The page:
The last few months have seen a lot of activity in the African aviation sector. A number of countries in the continent have been persistent with the setting up or managing national carriers. In East Africa, Uganda is putting in place measures that will see it bring back to life Uganda Airlines. In July this year, Tanzania received its new Boeing 787-8 aircraft as part of romping up Air Tanzania fleet. While the two nations have been making efforts Kenya, Rwanda and Ethiopia have been capitalizing on the absence of national carriers in some of the eastern and southern African countries. But does each and every country need to have a national airline?
That is a question that has generated debate across various platforms. Countries such as Uganda that have been looking to revive their national carriers have argued that having their own airlines would restore a sense of pride for the East African nation. Indeed a few months ago Uganda’s President Museveni was quoted saying it was ‘a big shame’ that Uganda had no national carrier. Tanzania on the other hand, argued that having their own airlines would reinvigorate their service industry and while at it take share of the growing aviation sector.
But, running a national airline is no mean feat. Most national airlines in the continent have undergone challenges that have either threatened their existence or brought them to their knees. Fraud, mismanagement and patronage have been the common woes that these airlines have had to grapple with. Some carriers are not making enough money to cover their costs. Others such as Kenya Airways and South African Airlines have relied heavily on state treasuries.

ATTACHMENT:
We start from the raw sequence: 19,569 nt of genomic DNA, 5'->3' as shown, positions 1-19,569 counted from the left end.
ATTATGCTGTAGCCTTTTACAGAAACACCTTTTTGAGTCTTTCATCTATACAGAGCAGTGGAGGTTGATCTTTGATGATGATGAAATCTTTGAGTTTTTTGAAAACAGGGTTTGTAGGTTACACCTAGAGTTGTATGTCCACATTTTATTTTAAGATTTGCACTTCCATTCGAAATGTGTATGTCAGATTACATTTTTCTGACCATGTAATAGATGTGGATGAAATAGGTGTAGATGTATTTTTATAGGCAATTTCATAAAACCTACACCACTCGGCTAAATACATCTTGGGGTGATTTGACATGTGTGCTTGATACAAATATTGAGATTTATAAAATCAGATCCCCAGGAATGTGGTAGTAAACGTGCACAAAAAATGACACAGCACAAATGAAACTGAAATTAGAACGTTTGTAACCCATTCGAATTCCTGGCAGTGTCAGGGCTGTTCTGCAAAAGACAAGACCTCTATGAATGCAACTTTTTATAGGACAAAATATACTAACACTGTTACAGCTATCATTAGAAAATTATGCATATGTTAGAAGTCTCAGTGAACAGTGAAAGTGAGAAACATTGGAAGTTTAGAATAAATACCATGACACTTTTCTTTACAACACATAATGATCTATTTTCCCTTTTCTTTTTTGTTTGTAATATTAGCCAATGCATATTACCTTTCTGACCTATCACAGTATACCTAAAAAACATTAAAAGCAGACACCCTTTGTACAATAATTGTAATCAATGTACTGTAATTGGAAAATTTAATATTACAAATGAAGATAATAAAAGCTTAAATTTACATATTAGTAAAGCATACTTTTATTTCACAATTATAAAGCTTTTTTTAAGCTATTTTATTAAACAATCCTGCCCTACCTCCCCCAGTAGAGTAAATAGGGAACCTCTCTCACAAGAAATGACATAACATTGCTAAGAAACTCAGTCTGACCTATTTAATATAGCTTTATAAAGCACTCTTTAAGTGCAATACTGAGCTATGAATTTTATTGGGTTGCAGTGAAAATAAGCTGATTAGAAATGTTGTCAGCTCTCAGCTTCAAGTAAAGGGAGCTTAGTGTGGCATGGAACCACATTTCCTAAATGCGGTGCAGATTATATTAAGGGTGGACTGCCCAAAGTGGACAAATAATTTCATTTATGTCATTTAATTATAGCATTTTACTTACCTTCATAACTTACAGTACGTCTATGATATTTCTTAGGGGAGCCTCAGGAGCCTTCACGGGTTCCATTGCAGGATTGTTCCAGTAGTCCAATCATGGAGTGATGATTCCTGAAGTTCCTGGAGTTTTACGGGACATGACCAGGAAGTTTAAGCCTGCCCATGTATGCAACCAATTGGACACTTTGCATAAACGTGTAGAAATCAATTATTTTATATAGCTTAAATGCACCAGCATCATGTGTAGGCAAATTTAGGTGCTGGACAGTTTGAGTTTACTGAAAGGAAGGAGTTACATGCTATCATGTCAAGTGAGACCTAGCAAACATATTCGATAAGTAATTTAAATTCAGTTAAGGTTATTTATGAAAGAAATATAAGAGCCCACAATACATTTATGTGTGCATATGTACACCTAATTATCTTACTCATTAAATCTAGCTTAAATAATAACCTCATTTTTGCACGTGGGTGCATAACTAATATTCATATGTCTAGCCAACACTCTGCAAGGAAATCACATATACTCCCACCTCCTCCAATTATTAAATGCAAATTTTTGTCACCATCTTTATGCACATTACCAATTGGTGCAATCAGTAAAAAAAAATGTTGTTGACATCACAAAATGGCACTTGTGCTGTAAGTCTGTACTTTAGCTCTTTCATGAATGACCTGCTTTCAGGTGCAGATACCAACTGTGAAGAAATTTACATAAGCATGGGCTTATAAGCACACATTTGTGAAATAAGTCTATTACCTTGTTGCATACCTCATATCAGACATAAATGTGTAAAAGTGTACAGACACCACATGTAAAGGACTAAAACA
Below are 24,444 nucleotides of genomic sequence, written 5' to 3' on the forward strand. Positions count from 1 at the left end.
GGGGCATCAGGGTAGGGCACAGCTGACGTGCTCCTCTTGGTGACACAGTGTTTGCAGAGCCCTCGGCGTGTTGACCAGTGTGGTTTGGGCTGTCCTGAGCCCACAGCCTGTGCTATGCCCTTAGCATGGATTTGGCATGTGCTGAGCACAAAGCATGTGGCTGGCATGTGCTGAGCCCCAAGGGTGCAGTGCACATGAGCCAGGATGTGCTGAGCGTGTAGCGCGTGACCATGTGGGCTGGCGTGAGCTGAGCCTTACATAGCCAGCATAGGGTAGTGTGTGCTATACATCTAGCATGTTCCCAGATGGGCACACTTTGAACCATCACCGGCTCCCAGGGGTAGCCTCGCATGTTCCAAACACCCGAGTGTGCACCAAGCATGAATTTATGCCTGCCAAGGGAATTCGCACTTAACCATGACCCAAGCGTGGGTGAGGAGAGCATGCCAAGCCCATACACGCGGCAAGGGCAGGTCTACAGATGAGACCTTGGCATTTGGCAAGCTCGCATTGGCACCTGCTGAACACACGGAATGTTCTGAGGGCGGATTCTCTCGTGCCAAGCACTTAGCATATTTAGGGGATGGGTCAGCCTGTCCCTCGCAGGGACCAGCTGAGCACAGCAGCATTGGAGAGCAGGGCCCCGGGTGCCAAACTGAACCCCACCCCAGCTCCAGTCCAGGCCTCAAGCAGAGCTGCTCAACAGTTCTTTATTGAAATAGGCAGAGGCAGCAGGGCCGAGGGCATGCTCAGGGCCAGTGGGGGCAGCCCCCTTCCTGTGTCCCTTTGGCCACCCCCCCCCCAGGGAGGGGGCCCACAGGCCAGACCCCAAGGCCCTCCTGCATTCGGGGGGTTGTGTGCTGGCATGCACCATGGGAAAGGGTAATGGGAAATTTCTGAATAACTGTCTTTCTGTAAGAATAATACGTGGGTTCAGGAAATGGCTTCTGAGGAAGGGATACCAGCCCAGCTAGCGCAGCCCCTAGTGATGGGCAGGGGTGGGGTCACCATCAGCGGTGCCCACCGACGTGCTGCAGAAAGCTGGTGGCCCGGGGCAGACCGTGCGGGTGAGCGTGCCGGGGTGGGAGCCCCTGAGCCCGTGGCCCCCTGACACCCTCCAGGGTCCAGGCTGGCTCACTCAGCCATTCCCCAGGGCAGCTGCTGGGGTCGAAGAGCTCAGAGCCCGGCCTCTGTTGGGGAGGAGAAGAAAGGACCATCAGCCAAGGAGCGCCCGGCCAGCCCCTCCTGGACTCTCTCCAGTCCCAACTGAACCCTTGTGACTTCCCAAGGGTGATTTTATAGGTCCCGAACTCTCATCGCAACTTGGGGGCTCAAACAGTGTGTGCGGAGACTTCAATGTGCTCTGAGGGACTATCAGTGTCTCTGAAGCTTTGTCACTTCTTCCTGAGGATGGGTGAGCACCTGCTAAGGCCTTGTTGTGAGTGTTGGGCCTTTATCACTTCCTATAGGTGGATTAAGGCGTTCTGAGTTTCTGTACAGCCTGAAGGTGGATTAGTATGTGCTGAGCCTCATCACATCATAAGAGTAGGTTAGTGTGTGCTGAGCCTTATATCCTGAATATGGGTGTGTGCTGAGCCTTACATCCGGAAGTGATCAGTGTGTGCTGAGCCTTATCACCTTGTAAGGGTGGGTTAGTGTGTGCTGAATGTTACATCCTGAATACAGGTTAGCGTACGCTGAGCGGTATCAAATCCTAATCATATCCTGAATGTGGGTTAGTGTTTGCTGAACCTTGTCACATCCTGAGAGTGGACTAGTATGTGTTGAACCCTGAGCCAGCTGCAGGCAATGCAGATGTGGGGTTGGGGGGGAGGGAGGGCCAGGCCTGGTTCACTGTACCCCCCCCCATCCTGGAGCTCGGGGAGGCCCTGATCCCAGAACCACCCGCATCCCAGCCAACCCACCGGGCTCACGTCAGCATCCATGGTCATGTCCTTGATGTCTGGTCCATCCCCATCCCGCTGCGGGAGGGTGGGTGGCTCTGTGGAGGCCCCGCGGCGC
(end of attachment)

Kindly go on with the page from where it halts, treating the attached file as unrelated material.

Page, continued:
What has been clear is that most national airlines in Africa have been nothing but political decisions by the authorities who see flag carriers as a sign of status. Regional leaders have ignored the fact that what citizens of their countries need is not the pride that comes with a national carrier. Citizens need to have easier movement and connections across Africa.
A study by International Air Transport Association show that about five million African citizens are denied travel opportunities as a result of unnecessary restrictions on establishing air routes. High airport fees, and local taxes have made African air industry to be unattractive. The rewards of opening air routes will outweigh the current gains of current high taxation.
For smaller African countries, as much as they would want to restore the pride, we believe that those plans should be shelved. Focus for now should be on merging the efforts or better still focus on building regional networks. There is more benefits in improving intra-African links rather than having pride in having a national carrier that is debt ridden. As a continent we do not need to have over 5o national airlines competing to link travelers to the major capitals in the world. As for the East African Community, perhaps it is time to look at reviving the East African Airlines that collapsed in the late 1970s.